The Jack Creek Preserve was created to permanently protect 4,500 acres and create an important migratory wildlife corridor between two sections of the Lee Metcalf Wilderness. We steward and manage this landscape to increase biodiversity and maintain and improve habitat. The landscape is also used for plant and wildlife research, and conservation education.
One of the most important resources the Preserve possesses is its incredible wildlife populations. The Preserve boundary was specifically drawn in order to connect two separate sections of the Lee Metcalf Wilderness and to protect important wildlife corridors from future development. At the heart of our mission is protecting regional wildlife habitat as well as teaching others about wildlife conservation.
Many important water resources are located in the Preserve, including alpine lakes and streams, Hammond Creek, and much of the Jack Creek watershed. Monitoring the health of these resources is important to the Foundation, so we have maintained a monitoring program in partnership with the Madison Watershed District for several years.
Much of the area around and including the Preserve was logged in the past. Nearby property is also currently being developed, and free ranging cows may also transfer weeds. With these kinds of impacts, weed infestations are inevitable. In order to combat weeds on the property, the Jack Creek Preserve Foundation has worked with the WHE Bio-control of Weeds Project and Ennis High School teacher Mellissa Newman to plan a release of knapweed root boring beetles on the Preserve. Innovative weed management is important to the Preserve and will continue in the future.
Hunting is an important part of our heritage and wildlife management in Montana. It is a discipline that the Jack Creek Preserve Foundation seeks to promote through our summer youth camps, school programs, archery range, and other programs. Ethics, behavior, conservation, dressing game, safety, and other outdoor skills are all values the Preserve hopes to instill in the youth and adults participating in our programs. Hunting is an important tool for managing the elk, deer and bear populations that reside and migrate through the Preserve. Hunting may not be for everyone, but it is a culturally important pastime that allows many people to deepen their appreciation and understanding of the land.
To promote these beliefs, hunting opportunities are frequently made available through our partners, such as Pope & Young Club and Wild Sheep Foundation for their fundraising efforts. Cabin lodging is provided and Preserve staff and Board members will assist the hunter to ensure that he or she enjoys a truly outstanding hunting experience.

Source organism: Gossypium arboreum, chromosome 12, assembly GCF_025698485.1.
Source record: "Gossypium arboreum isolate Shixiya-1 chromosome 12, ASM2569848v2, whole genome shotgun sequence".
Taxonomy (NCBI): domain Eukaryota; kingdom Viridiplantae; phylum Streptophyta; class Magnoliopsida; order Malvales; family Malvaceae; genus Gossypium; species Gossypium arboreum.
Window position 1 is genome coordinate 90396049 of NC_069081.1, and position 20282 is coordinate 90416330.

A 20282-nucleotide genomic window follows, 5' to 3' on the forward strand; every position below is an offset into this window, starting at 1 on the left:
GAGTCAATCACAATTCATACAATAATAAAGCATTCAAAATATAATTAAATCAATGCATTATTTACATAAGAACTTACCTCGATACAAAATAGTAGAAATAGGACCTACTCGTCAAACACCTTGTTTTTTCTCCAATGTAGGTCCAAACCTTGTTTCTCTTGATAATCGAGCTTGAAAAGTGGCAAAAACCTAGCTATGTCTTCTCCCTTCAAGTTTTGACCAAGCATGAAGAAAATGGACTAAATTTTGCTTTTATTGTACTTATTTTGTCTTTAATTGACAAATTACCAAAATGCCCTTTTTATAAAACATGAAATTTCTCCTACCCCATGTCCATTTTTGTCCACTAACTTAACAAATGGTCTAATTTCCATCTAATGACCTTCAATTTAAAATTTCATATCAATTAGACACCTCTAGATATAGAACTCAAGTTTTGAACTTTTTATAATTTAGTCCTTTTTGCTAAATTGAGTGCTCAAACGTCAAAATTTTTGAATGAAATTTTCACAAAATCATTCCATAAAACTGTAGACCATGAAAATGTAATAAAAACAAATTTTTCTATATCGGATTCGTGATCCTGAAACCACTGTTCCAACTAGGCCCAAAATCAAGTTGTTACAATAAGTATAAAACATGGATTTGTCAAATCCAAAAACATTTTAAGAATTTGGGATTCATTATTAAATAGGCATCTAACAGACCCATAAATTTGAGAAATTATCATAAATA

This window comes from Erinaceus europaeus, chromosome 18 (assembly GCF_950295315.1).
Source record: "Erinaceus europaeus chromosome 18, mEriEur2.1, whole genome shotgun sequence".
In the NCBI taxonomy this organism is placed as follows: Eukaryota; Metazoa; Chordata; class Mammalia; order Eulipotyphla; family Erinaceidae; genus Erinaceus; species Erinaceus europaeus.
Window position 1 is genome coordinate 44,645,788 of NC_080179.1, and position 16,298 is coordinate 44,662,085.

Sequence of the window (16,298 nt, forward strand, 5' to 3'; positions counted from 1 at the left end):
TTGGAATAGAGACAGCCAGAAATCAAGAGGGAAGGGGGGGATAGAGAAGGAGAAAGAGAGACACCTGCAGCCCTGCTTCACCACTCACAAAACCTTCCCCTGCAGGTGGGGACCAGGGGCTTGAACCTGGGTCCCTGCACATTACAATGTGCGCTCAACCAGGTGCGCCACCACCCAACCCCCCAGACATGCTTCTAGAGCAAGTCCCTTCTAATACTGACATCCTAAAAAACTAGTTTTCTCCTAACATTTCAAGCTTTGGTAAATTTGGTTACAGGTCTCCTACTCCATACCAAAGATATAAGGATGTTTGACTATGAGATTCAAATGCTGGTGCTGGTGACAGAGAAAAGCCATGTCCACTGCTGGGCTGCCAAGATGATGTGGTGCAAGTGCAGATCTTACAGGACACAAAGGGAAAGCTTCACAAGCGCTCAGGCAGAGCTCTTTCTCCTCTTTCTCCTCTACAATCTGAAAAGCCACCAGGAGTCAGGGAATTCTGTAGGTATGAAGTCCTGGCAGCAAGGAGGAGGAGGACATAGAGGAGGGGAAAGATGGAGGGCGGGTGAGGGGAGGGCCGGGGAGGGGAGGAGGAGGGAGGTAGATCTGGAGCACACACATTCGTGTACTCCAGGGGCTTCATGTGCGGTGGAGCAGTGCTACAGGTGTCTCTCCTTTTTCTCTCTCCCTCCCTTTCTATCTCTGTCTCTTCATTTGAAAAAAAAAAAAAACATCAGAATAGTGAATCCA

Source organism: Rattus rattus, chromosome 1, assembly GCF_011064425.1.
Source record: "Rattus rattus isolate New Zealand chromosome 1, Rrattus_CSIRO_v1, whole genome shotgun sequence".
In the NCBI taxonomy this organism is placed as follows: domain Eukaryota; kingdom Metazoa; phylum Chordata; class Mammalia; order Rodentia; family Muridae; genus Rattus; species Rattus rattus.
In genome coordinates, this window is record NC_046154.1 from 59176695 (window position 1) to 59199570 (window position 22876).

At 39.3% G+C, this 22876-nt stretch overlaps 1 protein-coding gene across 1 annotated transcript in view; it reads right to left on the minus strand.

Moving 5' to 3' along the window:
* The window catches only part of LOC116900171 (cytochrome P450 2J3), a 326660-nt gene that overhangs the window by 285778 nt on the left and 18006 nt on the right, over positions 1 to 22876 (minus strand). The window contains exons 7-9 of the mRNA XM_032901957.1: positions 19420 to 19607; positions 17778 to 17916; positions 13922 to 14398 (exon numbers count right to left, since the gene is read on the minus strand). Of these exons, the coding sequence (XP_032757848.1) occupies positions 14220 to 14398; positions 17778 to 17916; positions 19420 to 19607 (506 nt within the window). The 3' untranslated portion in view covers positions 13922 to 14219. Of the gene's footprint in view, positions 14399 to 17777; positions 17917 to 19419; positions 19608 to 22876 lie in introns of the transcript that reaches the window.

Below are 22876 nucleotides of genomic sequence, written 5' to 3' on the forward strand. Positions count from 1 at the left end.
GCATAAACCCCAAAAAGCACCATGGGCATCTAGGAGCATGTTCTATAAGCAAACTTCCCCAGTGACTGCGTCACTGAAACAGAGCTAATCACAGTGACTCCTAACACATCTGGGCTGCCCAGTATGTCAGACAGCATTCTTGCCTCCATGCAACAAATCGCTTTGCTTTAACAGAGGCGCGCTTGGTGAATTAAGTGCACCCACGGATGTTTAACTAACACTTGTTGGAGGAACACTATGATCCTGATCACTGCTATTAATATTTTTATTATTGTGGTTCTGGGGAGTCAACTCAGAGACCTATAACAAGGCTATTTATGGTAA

If you have an interest in a hunt on Jack Creek Preserve, below are opportunities via raffles or auctions for 2019 and 2020:
A spring 2019 archery bear hunt will be raffled by Pope and Young Club fall 2018
A spring 2019 archery bear hunt will be auctioned at Wild Sheep Foundation’s Annual Convention in February 2019.
A 2019 elk rifle hunt will be auctioned at Wild Sheep Foundation’s Annual Convention in February 2019.
A spring 2020 archery bear hunt will be auctioned by Pope and Young Club at their April 2019 Biennial Convention
An 2020 elk archery hunt will be auctioned by Pope and Young Club at their April 2019 Biennial Convention.
GARY SULCER 2018 ELK ARCHERY HUNT VIDEO
Gary Sulcer had the opportunity of an elk archery hunt on the Preserve this September. He obtained access to the Preserve for his hunt through a raffle held by Pope and Young Club. While he was not successful he expressed that it was “an amazing opportunity”!
“It is our belief that hunting can foster a deep love and respect for the land, the wildlife it supports, and the outdoor experience. We believe that honest, ethical hunting for free-ranging animals kindles vitality in the individual hunter, deepens appreciation of wildlife and wildlands, and strengthens society as a whole.”
JON FOSSEL | PRESERVE FOUNDER
SCIENCE AND RESEARCH
Species of Concern: The JCPF preserves biodiversity by conserving and enhancing habitat for more than 80 Species of Concern, through the Range Management Program. The United States Department of Interior Fish and Wildlife Service division has identified the grizzly bear, Canada lynx, greater sage-grouse, and whitebark pine as species who inhabit critical habitats, which are defined as:
“Specific areas (i) within the geographic area occupied by a species, at the time it is listed, on which are found those physical or biological features (I) essential to conserve the species and (II) that may require special management considerations or protection; and (ii) specific areas outside the geographic area occupied by the species at the time it is listed upon determination that such areas are essential to conserve the species.”